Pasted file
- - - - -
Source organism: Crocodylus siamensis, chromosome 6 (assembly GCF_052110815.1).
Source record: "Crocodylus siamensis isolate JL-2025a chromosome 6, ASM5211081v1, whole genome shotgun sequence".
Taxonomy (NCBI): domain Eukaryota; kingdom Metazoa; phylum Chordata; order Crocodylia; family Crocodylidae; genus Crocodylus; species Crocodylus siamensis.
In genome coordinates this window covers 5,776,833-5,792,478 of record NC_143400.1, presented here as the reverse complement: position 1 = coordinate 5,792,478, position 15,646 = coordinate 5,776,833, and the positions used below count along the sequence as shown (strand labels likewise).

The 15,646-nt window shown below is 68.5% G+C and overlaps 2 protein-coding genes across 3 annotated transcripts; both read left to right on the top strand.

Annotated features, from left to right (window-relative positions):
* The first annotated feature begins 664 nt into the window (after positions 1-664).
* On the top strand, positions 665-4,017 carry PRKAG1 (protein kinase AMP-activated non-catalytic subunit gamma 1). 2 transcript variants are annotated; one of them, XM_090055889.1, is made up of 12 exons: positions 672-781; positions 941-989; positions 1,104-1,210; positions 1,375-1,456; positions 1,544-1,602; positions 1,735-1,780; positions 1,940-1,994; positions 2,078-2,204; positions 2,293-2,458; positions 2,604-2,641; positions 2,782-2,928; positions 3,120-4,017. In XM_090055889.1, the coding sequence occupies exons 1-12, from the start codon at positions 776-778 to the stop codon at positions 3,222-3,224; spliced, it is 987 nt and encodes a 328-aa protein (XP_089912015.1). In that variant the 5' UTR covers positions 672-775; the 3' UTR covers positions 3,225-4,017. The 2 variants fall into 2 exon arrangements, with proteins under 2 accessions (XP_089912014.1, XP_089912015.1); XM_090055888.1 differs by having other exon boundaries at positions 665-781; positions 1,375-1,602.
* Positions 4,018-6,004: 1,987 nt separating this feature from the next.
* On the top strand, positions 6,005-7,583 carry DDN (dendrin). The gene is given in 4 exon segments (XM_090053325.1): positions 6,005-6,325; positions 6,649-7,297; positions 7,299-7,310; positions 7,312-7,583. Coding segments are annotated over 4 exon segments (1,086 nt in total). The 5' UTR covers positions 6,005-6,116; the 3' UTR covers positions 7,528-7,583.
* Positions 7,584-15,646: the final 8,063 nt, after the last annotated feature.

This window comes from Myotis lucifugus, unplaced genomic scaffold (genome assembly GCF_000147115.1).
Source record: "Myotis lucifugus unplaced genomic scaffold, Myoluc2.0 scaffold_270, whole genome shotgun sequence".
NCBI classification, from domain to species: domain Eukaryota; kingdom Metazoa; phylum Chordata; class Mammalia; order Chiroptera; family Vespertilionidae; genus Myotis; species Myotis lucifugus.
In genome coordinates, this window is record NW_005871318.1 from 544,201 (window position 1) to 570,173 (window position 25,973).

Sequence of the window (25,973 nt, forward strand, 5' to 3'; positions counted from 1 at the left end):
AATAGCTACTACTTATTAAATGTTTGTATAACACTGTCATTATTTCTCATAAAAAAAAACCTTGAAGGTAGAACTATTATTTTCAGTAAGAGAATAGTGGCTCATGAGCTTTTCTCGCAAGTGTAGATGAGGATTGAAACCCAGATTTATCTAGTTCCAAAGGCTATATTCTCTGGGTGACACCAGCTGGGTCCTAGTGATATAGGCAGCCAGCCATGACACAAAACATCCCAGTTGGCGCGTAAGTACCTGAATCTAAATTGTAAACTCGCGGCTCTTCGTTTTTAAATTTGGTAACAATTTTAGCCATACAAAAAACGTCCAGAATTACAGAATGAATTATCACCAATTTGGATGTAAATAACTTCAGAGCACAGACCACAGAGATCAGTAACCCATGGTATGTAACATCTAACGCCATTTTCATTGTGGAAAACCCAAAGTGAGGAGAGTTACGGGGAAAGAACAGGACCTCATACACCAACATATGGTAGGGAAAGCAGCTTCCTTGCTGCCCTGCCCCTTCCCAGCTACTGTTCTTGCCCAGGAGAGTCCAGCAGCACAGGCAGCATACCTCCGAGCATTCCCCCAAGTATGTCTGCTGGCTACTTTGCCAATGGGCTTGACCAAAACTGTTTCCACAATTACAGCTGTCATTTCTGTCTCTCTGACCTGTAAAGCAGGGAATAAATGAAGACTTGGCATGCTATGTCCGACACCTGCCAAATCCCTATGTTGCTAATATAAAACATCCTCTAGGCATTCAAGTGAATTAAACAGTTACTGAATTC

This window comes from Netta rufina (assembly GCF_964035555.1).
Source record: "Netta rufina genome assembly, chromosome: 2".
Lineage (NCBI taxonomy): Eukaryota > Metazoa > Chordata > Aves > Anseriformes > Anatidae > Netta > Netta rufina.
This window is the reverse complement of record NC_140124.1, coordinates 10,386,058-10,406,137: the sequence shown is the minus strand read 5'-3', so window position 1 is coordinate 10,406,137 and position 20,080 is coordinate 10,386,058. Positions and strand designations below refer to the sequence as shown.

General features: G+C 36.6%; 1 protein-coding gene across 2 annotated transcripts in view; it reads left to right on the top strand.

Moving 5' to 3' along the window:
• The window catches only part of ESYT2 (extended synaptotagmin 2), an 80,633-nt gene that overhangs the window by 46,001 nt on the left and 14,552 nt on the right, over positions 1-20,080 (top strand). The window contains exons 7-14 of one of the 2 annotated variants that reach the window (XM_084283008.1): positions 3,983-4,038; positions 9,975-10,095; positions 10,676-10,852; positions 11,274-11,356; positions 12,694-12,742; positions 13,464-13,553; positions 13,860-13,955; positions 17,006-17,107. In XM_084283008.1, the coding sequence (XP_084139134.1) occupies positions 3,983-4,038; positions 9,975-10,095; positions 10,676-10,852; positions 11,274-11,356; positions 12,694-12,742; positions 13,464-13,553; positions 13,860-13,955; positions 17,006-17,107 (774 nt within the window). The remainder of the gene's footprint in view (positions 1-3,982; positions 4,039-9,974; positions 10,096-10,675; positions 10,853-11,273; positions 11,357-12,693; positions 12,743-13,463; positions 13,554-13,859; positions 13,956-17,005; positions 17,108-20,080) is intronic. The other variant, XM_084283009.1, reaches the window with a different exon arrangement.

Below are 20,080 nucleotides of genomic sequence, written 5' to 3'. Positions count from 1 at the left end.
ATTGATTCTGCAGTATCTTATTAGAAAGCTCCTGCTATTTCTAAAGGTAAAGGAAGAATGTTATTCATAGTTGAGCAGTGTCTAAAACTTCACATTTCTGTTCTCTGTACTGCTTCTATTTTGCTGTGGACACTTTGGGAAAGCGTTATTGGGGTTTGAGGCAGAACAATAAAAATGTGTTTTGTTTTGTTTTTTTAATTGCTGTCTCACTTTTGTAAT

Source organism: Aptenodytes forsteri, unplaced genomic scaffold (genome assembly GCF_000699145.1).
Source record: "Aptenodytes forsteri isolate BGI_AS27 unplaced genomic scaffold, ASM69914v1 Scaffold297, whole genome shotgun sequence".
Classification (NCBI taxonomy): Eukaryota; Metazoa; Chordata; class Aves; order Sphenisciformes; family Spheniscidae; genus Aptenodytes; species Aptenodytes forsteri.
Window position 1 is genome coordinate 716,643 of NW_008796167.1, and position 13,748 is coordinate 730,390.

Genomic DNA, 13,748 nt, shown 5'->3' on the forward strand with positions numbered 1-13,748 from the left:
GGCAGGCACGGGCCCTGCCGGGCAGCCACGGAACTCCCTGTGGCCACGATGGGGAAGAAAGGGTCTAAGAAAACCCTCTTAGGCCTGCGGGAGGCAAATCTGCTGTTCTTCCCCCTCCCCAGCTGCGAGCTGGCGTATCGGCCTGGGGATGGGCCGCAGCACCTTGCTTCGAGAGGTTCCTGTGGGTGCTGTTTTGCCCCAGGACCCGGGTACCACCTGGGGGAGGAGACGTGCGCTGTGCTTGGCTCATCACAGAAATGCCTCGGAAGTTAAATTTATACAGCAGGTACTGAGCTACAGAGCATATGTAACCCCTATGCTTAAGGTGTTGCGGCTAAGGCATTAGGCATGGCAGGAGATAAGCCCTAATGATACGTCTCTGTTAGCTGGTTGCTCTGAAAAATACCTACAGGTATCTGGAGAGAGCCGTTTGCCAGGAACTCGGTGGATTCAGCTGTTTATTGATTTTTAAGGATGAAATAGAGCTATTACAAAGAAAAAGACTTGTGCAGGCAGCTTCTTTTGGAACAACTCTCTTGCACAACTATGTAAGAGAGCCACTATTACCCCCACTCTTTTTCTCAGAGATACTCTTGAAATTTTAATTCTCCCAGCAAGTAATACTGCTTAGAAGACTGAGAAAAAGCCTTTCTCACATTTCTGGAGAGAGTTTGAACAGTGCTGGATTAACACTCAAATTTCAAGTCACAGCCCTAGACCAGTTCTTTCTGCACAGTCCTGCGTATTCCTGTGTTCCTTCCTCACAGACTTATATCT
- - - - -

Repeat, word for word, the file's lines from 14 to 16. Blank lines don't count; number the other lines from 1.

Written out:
NCBI classification, from domain to species: domain Eukaryota; kingdom Metazoa; phylum Chordata; class Mammalia; order Chiroptera; family Vespertilionidae; genus Myotis; species Myotis lucifugus.
In genome coordinates, this window is record NW_005871318.1 from 544,201 (window position 1) to 570,173 (window position 25,973).

Sequence of the window (25,973 nt, forward strand, 5' to 3'; positions counted from 1 at the left end):